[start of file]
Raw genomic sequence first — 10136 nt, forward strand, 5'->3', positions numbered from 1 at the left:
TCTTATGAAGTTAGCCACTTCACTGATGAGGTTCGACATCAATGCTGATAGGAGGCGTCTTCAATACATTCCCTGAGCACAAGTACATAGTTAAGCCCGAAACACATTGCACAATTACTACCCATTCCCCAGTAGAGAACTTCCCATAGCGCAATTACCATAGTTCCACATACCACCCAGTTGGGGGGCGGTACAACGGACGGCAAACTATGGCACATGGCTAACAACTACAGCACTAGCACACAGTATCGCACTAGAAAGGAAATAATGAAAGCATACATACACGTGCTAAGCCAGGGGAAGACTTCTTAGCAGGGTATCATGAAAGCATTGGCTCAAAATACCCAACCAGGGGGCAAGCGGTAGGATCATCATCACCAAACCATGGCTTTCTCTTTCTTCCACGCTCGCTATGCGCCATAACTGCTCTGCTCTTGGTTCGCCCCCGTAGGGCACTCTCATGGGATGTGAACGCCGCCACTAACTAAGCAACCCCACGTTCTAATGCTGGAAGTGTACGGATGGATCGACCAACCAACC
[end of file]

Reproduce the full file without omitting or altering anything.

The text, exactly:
Raw genomic sequence first — 10136 nt, forward strand, 5'->3', positions numbered from 1 at the left:
TCTTATGAAGTTAGCCACTTCACTGATGAGGTTCGACATCAATGCTGATAGGAGGCGTCTTCAATACATTCCCTGAGCACAAGTACATAGTTAAGCCCGAAACACATTGCACAATTACTACCCATTCCCCAGTAGAGAACTTCCCATAGCGCAATTACCATAGTTCCACATACCACCCAGTTGGGGGGCGGTACAACGGACGGCAAACTATGGCACATGGCTAACAACTACAGCACTAGCACACAGTATCGCACTAGAAAGGAAATAATGAAAGCATACATACACGTGCTAAGCCAGGGGAAGACTTCTTAGCAGGGTATCATGAAAGCATTGGCTCAAAATACCCAACCAGGGGGCAAGCGGTAGGATCATCATCACCAAACCATGGCTTTCTCTTTCTTCCACGCTCGCTATGCGCCATAACTGCTCTGCTCTTGGTTCGCCCCCGTAGGGCACTCTCATGGGATGTGAACGCCGCCACTAACTAAGCAACCCCACGTTCTAATGCTGGAAGTGTACGGATGGATCGACCAACCAACC